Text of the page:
Comments

Comments

palgye
|
South Korea
August 4, 2009

Palgye in South Korea writes:

it`s good..

Azeezah
|
South Carolina, USA
August 5, 2009

Azeezah in South Carolina writes:

this is great, but i wish that somehow we as humans could enter some sort of post-military era in which peacekeeping would not require the use of force.

Ron
|
New York, USA
August 5, 2009

Ron in New York writes:

Shift that paradigm.....

GPOI.....should be conflict prevention and development
peace-making not post-conflict stabilization and peace-keeping. Use intelligence....not the military.

Pat
|
Kenya
August 5, 2009

Pat in Kenya writes:

Looking forward to hearing more from this remarkable Secretary of State whom I met when she was First Lady..at Ngorongoro Crater

Suleman
|
South Africa
August 5, 2009

Suleman in South Africa writes:

The U.S.A. ought to be careful not to repeat the mistakes committed over years when dealing with African countries, training of military personnel from a dictatorial regime does not help anybody other than legitimising the dictator and making him more autocratic.i.e President Museveni of Uganda, with all the Military training assistance received , he has now militalised the country and has transformed himself into a life President. He is now a burden to the country and all those who have nurtured him including the U.S.A. Training would be good but from democratic countries and with the consent of the Parliaments.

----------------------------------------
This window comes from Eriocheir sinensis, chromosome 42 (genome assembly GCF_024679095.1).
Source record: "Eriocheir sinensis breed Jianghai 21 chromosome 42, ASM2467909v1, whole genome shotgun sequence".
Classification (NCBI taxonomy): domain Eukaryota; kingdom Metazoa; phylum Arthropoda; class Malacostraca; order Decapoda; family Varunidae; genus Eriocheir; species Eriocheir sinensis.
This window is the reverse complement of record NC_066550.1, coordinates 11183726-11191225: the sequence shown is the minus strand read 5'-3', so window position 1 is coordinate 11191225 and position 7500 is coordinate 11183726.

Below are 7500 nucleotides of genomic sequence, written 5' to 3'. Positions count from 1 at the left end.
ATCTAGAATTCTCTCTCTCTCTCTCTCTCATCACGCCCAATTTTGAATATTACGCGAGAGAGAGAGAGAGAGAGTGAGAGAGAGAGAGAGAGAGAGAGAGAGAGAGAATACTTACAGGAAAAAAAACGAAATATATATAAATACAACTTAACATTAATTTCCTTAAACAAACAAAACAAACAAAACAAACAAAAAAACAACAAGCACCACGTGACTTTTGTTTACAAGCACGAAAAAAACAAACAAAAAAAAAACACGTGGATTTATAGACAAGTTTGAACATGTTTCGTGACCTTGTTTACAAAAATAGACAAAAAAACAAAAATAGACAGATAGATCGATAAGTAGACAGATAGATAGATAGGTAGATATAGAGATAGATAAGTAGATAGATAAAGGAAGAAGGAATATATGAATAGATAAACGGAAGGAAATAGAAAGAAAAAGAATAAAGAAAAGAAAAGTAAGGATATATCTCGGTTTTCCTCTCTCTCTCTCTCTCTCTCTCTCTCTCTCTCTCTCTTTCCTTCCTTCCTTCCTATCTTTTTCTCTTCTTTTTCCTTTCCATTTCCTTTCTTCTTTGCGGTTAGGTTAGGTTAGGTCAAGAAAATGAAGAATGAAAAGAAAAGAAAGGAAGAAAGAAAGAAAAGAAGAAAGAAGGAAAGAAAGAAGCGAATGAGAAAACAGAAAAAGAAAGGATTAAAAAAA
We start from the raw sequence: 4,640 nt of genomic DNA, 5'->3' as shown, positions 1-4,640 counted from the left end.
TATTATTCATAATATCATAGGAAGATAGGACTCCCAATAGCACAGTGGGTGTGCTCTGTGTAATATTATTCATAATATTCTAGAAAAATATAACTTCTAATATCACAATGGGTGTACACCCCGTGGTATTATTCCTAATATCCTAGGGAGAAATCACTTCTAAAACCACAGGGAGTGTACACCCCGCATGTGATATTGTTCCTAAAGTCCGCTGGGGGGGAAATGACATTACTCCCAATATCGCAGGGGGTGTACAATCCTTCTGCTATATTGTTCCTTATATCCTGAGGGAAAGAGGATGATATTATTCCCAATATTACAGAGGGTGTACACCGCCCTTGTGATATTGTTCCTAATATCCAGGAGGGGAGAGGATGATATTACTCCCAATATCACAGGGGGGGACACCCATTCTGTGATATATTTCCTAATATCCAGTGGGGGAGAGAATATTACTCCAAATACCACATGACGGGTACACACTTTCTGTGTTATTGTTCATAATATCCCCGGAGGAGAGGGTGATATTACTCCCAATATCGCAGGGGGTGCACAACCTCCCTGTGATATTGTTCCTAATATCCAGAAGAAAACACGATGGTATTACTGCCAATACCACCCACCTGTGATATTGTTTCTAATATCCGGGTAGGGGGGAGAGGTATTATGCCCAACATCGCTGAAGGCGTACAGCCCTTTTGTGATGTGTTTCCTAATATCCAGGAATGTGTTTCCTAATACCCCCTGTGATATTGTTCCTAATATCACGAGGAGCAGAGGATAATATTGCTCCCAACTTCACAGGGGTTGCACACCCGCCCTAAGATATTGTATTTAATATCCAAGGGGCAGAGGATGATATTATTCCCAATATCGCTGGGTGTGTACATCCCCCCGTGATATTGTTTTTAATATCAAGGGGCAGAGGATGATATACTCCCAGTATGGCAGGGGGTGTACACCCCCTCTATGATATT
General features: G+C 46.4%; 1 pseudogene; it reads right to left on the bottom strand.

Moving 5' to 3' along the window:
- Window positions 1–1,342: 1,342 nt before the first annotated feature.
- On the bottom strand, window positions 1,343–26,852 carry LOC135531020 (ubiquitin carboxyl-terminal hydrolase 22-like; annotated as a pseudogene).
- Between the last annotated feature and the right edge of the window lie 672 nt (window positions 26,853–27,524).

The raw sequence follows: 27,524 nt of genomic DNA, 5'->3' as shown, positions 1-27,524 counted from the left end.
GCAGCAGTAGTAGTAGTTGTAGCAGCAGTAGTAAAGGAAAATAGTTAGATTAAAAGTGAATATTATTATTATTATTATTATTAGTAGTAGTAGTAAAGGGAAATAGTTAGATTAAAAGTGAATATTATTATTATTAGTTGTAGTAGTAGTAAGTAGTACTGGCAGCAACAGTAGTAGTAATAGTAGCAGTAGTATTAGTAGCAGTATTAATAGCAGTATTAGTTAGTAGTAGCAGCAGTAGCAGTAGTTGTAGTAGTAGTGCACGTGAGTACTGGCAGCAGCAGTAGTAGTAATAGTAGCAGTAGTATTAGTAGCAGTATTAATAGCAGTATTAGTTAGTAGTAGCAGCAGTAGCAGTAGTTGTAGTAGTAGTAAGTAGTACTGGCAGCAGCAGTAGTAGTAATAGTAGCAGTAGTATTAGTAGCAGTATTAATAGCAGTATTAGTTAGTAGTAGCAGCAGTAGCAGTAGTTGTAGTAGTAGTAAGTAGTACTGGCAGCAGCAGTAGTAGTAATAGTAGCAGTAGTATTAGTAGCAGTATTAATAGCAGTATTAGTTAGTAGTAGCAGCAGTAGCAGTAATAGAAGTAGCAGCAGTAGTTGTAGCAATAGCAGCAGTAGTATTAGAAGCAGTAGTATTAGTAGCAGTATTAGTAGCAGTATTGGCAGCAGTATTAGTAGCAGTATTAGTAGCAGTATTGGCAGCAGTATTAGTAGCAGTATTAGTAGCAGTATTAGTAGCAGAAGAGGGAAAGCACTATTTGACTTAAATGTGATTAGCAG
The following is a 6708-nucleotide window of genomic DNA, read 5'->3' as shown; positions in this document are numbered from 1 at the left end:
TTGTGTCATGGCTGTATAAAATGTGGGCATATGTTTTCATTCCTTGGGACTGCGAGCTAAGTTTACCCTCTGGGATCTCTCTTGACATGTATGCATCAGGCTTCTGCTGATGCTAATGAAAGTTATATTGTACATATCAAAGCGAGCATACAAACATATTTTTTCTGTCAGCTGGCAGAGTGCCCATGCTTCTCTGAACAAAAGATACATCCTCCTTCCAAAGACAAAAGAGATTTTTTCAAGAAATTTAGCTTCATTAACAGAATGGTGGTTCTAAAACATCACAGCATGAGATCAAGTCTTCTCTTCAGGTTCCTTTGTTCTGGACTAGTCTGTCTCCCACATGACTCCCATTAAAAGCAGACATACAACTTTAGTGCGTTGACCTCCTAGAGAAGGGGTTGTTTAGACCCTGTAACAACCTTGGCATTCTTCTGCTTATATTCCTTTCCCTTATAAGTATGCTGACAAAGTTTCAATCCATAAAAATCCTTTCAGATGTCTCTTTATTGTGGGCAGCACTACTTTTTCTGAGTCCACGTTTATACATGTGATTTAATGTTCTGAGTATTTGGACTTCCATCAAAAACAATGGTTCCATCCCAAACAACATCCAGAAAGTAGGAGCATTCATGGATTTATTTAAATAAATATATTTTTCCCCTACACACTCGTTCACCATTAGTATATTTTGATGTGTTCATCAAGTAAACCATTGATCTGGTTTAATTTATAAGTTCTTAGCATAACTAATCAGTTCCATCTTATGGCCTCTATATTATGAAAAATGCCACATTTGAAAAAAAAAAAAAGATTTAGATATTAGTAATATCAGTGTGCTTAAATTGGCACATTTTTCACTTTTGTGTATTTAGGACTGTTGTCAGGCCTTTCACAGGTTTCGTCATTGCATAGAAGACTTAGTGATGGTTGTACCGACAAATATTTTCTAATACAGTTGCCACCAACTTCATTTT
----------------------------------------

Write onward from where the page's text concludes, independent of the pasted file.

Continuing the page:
God Bless
Suleman

David M.
|
District Of Columbia, USA
August 6, 2009

DipNote Blogger David McKeeby writes:

@ Suleman in South Africa -- Thank you for your comment. Like all recipients of U.S. security assistance, any foreign military personnel receiving training under the Global Peace Operations Initiative (GPOI) must first be carefully reviewed by U.S. authorities to ensure they have not been involved in any past human rights abuses. We call this process "Leahy Vetting," after U.S. Senator Patrick Leahy, who led the effort to enact this important law in 2008.

John
|
Georgia
September 12, 2009

John in Georgia writes:

Peacekeeping is one of the most noble pursuits of mankind. Would that we had these troops when the Hutus and Tutsis were squaring off; or in Bosnia in the early '90s; or in East Timor in the '80s. The USA should put the funding and support of this program as a priority.

David
|
District Of Columbia, USA
September 28, 2009

DipNote Blogger David McKeeby writes:

@ John in Georgia -- Thank you for your comment. You'll be pleased to know that at the U.N. General Assembly last week, President Obama renewed U.S. commitment to supporting international peacekeeping. See our Dipnote post about it at as well as a briefing by White House Special Assistant to the President and Senior Director for Multilateral Affairs Samantha Power.